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Analyses of Mineralogy and Occurrence of Petroleum in the Bedrock on the Island Sollerön, the Siljan Ring in Central Sweden
Uppsala University, Disciplinary Domain of Science and Technology, Earth Sciences, Department of Earth Sciences.
Uppsala University, Disciplinary Domain of Science and Technology, Earth Sciences, Department of Earth Sciences.
2019 (English)Independent thesis Basic level (degree of Bachelor), 10 credits / 15 HE creditsStudent thesis
Abstract [en]

Drill cutting samples were collected from two boreholes drilled on the island Sollerön, Dalarna in conjunction with drilling for geothermal energy. The place is located at Sollerön in the Siljan area that was subjected by a meteorite impact 330 million years ago. The island Sollerön is located in the Siljan Ring, which mainly consists of sedimentary rocks. In one of the boreholes, oil -mixed water was found when drilling and in the same borehole geophysical measurements were performed, such as gamma radiation, seismic velocity and temperature. At the bottom of the borehole the gamma radiation increased, while the seismic velocity was continuously low in the interval. The purpose was to determine which rock types the both boreholesconsisted of, what the cause of the low seismic velocity was in borehole two, could it be the oil observed during drilling that was the cause. The method used to identify the mineralogy in both the boreholes was X-ray powder diffraction (XRD), but in borehole two Raman spectroscopy and scanning electron microscopy (SEM) was also used. To see if organic carbon was present, the stable isotope mass spectrometry method was used. The result from the XRD showed that both borehole one and two consisted of shale, but in borehole two limestone was also present. The XRD results for borehole two could be strengthened by the other methods and also the gamma radiation measurements. The low velocity at the bottom of borehole two is probably caused by oil that has been seeping up from the shale overlaid by limestone, where the organic matter has transformed into hydrocarbons because of the heat that was produced during the impact.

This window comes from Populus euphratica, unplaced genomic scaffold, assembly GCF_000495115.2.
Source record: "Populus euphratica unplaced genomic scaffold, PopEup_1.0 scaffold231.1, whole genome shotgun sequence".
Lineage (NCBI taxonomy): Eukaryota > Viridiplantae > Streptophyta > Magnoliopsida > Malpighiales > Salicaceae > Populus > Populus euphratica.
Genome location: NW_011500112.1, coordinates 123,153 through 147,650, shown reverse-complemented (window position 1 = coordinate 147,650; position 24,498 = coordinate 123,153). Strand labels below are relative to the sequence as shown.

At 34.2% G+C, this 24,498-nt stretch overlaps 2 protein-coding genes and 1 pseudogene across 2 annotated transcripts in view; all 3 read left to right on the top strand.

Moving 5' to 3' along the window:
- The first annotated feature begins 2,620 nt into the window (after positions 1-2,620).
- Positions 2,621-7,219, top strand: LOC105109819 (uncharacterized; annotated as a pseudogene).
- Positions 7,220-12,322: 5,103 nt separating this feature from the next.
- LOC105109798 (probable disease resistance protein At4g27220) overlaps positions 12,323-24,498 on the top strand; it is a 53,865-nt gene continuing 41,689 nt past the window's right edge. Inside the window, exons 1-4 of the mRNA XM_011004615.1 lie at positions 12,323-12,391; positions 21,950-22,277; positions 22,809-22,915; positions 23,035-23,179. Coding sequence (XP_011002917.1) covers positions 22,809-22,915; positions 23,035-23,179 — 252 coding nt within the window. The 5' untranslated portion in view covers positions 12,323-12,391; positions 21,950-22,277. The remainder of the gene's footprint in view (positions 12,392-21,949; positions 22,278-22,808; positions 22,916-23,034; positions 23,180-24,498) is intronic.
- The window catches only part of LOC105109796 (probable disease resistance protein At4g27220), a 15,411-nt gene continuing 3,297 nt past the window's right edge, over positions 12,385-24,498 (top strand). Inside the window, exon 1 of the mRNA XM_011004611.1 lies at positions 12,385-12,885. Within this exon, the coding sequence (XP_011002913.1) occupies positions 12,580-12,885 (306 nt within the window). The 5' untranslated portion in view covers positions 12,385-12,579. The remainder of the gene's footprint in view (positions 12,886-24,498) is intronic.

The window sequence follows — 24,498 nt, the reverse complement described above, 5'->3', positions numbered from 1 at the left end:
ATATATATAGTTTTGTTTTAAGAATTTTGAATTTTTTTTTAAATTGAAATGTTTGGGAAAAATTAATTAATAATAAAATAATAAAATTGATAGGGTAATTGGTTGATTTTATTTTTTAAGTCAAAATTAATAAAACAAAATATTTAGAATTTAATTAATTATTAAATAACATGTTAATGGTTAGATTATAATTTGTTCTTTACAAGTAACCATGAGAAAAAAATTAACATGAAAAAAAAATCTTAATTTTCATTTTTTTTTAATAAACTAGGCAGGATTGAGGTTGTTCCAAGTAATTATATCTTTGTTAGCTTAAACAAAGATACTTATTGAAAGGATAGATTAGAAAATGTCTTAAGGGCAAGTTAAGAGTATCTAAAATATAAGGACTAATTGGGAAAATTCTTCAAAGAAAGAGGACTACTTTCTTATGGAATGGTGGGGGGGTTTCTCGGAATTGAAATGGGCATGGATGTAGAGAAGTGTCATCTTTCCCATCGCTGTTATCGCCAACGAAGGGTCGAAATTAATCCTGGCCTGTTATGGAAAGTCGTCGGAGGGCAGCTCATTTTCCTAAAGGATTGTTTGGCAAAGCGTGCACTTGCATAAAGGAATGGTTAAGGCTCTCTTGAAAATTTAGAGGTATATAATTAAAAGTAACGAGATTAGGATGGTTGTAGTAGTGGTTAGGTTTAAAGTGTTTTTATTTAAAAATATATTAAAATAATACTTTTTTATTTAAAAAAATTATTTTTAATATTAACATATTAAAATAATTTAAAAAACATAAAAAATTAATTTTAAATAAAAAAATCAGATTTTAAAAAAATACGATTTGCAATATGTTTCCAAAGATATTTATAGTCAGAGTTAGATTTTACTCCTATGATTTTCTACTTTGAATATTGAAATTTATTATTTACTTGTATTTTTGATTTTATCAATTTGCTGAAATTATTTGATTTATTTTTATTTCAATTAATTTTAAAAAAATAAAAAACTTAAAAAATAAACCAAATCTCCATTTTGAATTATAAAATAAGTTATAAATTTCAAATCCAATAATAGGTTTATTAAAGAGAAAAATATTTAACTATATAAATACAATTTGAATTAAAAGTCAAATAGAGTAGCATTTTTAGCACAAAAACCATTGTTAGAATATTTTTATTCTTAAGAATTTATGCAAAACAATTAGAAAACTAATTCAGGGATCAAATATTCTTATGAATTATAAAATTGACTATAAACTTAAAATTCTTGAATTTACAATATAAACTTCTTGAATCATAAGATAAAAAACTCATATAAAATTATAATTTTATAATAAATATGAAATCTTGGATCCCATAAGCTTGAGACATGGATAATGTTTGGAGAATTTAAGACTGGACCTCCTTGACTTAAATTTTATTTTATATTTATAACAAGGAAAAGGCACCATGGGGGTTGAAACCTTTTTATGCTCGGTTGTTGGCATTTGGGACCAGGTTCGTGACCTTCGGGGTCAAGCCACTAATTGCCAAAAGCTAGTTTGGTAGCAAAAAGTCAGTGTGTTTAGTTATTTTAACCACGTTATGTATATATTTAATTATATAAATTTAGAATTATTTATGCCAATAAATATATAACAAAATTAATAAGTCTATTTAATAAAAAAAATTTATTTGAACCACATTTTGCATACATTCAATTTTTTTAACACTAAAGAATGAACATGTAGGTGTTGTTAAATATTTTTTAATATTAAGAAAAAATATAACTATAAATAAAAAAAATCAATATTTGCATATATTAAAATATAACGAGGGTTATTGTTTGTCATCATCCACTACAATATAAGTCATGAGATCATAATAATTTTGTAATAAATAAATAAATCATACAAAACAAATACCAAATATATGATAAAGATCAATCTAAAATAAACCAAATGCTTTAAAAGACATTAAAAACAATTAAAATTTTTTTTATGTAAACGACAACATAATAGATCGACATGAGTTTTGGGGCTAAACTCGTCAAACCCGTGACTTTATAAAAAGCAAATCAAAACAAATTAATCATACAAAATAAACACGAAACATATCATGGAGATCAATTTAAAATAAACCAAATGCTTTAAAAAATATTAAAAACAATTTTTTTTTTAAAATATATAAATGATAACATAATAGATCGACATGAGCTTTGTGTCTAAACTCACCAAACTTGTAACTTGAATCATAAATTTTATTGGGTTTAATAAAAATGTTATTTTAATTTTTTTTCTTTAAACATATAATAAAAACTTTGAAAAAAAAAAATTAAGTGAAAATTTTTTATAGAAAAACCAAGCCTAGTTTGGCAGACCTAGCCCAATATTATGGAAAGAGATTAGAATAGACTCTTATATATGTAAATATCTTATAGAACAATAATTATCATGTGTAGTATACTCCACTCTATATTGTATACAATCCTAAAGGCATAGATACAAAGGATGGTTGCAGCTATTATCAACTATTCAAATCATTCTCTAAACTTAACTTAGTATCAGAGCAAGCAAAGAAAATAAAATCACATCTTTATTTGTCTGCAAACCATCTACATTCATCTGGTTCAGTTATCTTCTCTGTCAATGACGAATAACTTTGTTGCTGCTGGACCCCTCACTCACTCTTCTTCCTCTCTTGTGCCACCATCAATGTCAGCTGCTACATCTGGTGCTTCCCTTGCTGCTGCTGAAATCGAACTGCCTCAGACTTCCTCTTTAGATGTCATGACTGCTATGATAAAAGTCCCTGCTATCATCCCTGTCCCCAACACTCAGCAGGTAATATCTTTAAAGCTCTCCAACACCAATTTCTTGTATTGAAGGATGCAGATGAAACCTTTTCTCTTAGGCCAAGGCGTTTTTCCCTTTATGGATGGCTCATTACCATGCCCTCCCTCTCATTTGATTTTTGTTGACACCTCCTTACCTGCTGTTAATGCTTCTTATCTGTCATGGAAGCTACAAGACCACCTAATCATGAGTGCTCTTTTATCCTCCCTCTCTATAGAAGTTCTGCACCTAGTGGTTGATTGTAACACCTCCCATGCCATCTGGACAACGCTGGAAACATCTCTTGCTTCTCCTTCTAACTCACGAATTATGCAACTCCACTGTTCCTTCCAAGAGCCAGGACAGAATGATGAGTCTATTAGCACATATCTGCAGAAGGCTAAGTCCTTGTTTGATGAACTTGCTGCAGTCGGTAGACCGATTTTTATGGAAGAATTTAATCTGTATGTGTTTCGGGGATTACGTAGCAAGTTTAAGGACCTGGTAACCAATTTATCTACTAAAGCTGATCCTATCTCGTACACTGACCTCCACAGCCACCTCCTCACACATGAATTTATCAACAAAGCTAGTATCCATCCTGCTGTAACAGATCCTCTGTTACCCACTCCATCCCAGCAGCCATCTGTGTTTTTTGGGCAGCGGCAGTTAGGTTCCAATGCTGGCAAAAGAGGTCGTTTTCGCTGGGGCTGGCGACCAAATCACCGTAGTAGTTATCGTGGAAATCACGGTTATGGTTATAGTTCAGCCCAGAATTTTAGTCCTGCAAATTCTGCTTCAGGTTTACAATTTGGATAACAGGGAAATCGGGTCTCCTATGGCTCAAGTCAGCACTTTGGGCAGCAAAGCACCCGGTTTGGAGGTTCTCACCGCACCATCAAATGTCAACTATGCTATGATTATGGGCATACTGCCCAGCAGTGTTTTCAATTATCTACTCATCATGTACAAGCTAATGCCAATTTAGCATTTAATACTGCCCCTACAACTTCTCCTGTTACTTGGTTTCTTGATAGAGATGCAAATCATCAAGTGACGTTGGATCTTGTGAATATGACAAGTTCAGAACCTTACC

Place, publisher, year, edition, pages
2019. , p. 58
National Category
Natural Sciences
Identifiers
URN: urn:nbn:se:uu:diva-384249OAI: oai:DiVA.org:uu-384249DiVA, id: diva2:1319523
Subject / course
Earth science
Educational program
Bachelor Programme in Earth Science
Supervisors
Examiners
Available from: 2019-06-03 Created: 2019-06-02 Last updated: 2019-06-07Bibliographically approved

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CiteExportLink to record
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